New York Times: Republicans greet the news of Trump’s tax avoidance with silence
Republican lawmakers reacted with nearly complete silence on Monday to a New York Times investigation that revealed President Trump paid just $750 in federal income taxes in 2016 and 2017 and that he oversees a network of businesses that are riddled with debt and losing hundreds of millions of dollars.
Spokesmen for Senator Mitch McConnell of Kentucky and Senator John Thune of South Dakota, the top two Republicans in the Senate, declined to comment on the article Monday. Aides to other Republicans involved in writing tax law — Senator Charles E. Grassley of Iowa, the chairman of the Senate Finance Committee, and Representative Kevin Brady of Texas, the ranking Republican on the House Ways and Means Committee — did not respond to requests for comment.
Mr. Trump initially called the Times article “totally fake news” on Sunday, and then shifted to falsely accusing the paper of basing the report on illegally obtained information about his finances.
Democrats quickly seized on the investigation. House lawmakers, who have spent years fighting in the courts for access to the president’s tax records, hailed the revelations in the report as proof that their inquiries were justified.
“Trump hides his tax returns because, unlike most working Americans, he is a freeloader who doesn’t believe in paying taxes, only personally benefiting from taxes others pay,” Representative Lloyd Doggett, Democrat of Texas, said in a statement. “Most any American who pays taxes has paid more than Trump. He is a taker, not a maker.”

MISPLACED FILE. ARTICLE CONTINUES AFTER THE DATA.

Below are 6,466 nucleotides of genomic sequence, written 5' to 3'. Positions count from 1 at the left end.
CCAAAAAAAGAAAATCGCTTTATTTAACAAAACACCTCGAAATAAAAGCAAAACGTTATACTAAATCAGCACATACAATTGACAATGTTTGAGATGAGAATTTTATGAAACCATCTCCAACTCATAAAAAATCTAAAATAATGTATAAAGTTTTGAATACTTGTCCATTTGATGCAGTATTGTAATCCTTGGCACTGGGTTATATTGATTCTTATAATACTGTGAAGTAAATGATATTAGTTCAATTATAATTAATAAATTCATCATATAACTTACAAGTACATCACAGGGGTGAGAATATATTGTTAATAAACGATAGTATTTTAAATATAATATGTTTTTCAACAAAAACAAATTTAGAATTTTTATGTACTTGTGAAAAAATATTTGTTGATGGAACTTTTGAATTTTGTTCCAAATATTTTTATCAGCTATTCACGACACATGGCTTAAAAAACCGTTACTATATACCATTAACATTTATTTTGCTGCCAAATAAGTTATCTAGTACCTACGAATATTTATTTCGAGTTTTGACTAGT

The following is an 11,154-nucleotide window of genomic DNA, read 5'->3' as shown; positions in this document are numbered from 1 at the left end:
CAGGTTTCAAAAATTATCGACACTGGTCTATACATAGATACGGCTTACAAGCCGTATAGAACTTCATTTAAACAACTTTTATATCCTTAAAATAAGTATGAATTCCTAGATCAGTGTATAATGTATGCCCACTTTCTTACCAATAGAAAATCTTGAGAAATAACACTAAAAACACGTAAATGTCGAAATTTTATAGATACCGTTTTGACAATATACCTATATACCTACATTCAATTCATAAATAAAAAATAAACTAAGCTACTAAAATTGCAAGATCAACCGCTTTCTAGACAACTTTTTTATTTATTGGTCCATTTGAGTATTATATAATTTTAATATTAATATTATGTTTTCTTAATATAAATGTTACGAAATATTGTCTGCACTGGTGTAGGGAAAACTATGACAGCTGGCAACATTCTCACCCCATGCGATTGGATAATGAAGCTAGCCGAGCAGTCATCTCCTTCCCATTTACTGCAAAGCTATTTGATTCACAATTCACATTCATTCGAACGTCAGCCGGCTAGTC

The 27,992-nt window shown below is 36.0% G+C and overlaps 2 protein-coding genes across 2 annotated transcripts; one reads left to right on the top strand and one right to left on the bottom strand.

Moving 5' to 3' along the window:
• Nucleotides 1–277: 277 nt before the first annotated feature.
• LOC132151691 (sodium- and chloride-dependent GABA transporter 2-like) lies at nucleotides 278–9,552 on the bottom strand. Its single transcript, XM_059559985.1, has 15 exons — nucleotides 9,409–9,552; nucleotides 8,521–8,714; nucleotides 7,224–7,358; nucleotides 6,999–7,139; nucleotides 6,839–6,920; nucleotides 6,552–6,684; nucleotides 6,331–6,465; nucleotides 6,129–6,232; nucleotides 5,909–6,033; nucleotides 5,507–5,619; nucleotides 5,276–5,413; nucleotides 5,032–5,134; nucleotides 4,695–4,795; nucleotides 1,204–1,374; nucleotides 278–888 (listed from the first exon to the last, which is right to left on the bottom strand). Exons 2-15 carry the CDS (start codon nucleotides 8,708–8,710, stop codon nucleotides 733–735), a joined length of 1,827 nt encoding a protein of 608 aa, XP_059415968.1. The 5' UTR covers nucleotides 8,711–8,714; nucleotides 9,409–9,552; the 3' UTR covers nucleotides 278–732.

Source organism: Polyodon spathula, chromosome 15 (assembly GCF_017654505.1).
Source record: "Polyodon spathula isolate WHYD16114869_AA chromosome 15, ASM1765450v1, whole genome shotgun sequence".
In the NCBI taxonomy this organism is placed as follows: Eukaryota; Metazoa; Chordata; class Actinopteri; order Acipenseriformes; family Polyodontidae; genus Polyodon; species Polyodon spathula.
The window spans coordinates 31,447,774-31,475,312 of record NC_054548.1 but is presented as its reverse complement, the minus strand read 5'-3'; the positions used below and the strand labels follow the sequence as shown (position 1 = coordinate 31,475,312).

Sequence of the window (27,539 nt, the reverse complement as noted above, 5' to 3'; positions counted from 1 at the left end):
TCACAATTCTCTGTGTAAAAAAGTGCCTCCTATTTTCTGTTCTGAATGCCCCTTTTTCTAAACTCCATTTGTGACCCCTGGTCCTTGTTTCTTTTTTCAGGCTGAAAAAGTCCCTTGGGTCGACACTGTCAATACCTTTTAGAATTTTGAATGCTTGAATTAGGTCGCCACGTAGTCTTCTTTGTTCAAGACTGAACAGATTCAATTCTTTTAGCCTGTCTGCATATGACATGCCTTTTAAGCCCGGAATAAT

The House speaker, Nancy Pelosi, said on MSNBC Monday that the report raised national security concerns because of the amount of money that the president owes to lenders.
“This president appears to have over $400 million in debt, 420, whatever it is, million dollars in debt,” she told Andrea Mitchell, the show’s host. “To whom? Different countries? What is the leverage they have? So for me, this is a national security question.”
While Republican lawmakers dodged questions, a few others in the party weighed in. John Kasich, the former Republican governor of Ohio who has endorsed Joseph R. Biden Jr., told CNN Sunday that the story could affect blue-collar voters who are not yet decided.
“These folks are scraping to make a living and they’re going to wake up to find out this incredible mogul paid $750? I don’t care what his excuses are,” Mr. Kasich said on “Anderson Cooper 360.” “It doesn’t pass the smell test. It’s not going to disrupt those people who were for him totally. They’ll still be for him. But it’s those people on the fence.”